The court seems to expect the Crown to clearly lay out powers for tribunals to listen to Indigenous peoples. Tribunals should also have clear powers to minimize the impact on Aboriginal and Treaty rights. Absent those powers, it’s hard to see how the tribunal can consult and accommodate at all. In that case, someone else within the Crown must do the consultation and accommodation instead.

Whether the Crown may rely on a tribunal to do the actual consultation depends on whether the tribunal’s statute gives it the power to provide meaningful consultation and accommodation.  For example, does it have the power to order that Indigenous groups be funded to participate?  Can it hear evidence?  Hold hearings? Order that Indigenous groups be accommodated?   All of these questions will be important to determining whether the Crown can rely on a tribunal to conduct consultation. 

Where the Crown wants to rely on a tribunal to satisfy the consultation process, it has to let the affected Indigenous groups know that.  However, in Chippewas of the Thames, the Court held that the notice the Chippewas of the Thames received was good enough, even though the Crown did not alert them it intended to rely on the NEB’s process directly until after the NEB hearing.  It was enough that the Chippewas of the Thames had notice of the NEB hearing, participated in it, and knew the Crown was not planning to participate.

Is the duty to consult and accommodate triggered by the NEB process even if the Crown does not participate?

One of the live issues before the Federal Court of Appeal was whether the duty to consult and accommodate could even be triggered if a Minister of the Crown did not participate in the NEB process.  Is the NEB really the Crown?

The Supreme Court confirmed that even though the NEB isn’t strictly speaking “the Crown,” it acts for the Crown in the NEB regulatory approvals process.  Where the NEB makes a final decision about a project that could impact asserted or proven aboriginal rights, its decision will trigger the duty to consult and accommodate.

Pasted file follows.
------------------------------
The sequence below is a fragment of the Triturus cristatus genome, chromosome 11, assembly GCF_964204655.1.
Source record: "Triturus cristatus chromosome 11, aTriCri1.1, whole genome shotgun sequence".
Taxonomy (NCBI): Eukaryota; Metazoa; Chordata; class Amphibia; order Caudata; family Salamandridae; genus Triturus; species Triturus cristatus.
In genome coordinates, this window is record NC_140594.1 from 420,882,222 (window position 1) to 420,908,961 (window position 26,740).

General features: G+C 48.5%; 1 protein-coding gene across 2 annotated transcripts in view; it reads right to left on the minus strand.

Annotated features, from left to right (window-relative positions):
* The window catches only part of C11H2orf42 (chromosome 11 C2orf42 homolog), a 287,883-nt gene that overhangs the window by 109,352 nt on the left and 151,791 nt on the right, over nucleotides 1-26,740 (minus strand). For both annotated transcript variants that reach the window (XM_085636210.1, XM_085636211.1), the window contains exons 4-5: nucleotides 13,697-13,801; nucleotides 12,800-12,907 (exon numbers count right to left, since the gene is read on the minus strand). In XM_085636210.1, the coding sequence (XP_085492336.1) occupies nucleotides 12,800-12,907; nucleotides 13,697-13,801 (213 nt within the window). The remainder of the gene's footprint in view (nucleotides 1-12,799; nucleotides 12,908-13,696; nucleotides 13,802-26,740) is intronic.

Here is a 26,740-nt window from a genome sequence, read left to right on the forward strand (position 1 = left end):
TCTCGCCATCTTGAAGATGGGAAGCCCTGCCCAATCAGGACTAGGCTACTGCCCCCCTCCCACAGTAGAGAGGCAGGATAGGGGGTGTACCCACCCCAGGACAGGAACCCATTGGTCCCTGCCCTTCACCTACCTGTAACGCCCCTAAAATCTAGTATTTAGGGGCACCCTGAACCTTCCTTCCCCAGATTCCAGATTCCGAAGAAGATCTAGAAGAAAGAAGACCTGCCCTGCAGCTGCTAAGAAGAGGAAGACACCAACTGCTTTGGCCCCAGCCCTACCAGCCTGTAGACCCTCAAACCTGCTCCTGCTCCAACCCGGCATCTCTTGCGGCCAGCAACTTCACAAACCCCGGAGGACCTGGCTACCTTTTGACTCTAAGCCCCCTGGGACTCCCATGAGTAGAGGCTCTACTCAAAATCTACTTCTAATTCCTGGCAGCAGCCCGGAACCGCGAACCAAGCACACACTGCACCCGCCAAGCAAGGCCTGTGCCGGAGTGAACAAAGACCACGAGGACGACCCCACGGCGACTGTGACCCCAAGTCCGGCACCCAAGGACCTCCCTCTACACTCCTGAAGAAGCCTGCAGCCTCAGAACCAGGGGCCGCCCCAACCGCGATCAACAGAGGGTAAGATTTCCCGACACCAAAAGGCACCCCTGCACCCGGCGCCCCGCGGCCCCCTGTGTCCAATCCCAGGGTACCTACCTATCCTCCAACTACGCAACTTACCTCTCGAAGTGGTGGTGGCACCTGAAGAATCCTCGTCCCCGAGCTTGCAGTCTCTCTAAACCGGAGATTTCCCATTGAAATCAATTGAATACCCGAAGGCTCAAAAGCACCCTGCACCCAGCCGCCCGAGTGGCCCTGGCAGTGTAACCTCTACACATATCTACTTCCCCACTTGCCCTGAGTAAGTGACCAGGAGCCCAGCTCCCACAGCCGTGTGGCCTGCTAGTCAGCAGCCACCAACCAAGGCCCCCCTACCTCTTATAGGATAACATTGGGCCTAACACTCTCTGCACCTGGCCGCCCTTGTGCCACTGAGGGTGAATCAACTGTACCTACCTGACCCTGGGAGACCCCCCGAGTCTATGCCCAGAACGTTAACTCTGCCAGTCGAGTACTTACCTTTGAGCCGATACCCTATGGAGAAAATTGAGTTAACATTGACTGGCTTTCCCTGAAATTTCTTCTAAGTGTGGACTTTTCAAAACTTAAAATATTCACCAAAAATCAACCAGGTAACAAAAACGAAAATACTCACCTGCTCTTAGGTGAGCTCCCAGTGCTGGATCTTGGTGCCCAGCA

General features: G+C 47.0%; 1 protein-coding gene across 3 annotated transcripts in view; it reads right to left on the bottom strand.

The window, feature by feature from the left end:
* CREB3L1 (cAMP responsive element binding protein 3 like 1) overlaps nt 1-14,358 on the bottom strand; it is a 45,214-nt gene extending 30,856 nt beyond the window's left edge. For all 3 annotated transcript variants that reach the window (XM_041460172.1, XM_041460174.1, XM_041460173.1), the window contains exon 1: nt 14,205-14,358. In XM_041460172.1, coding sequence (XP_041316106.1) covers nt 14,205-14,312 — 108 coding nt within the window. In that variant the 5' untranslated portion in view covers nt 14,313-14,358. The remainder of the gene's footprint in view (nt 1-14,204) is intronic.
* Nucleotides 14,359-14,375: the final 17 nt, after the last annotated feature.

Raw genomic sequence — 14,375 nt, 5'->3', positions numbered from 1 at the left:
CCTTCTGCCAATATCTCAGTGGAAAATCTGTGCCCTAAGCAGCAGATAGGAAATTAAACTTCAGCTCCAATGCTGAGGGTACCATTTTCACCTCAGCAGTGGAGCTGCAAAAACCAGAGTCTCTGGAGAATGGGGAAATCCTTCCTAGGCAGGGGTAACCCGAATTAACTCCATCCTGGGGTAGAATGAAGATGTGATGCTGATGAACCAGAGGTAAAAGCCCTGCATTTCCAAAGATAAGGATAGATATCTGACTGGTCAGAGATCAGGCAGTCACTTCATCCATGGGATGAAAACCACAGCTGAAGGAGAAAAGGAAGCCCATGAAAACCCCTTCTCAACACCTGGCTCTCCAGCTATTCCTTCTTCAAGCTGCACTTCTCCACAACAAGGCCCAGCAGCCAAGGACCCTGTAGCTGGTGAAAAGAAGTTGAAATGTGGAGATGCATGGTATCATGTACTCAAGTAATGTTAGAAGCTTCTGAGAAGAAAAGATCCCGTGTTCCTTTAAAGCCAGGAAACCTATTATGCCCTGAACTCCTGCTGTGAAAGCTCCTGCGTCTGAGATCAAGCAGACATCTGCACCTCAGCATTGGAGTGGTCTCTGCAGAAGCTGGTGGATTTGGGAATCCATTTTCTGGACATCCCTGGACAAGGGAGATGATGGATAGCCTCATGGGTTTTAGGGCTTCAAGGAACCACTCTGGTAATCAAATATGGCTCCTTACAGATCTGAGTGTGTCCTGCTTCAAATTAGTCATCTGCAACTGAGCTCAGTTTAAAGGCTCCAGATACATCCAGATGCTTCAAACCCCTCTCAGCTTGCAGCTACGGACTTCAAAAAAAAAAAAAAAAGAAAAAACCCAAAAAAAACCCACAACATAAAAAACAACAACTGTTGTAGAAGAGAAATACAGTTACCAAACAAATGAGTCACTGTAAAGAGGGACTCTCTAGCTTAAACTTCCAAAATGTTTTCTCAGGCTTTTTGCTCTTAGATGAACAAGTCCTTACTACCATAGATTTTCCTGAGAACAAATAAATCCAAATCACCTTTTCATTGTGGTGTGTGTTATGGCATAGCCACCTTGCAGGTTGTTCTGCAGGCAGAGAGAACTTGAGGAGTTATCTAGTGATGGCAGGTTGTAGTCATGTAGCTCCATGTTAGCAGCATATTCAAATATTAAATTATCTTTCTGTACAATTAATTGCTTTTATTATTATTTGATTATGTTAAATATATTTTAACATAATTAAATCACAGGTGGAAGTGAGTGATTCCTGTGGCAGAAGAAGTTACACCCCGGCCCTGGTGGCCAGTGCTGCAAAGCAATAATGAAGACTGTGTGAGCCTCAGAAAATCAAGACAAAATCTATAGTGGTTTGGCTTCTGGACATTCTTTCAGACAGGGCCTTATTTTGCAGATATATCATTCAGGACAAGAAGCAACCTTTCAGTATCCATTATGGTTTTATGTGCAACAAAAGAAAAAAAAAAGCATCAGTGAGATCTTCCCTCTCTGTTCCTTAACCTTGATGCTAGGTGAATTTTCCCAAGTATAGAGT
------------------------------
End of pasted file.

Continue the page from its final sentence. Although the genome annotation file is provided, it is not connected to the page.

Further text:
Cumulative Impacts Matter

Another issue in Chippewas of the Thames was how cumulative impacts figure into the duty to consult analysis.  At issue in the case was a modification to the Line 9 pipeline that ran through the Chippewas of the Thames’ territory.  The modification itself posed real risks to the Chippewas’ rights.  However, to fully understand the scope of the impact would be impossible without attention to the cumulative impact of pipeline work in the area. 

The Court said that these cumulative impacts are part of the picture.  Even though the focus of the duty to consult is not on “historical grievances,” it may be impossible to understand the seriousness of the impact of a project without considering this larger context of ongoing and cumulative effects.  These effects can properly inform the scope of the duty to consult.   For Indigenous groups whose territories have been traversed by pipelines for many years, this offers some foothold for broader recognition of the serious cumulative effects that typically arise.

The big picture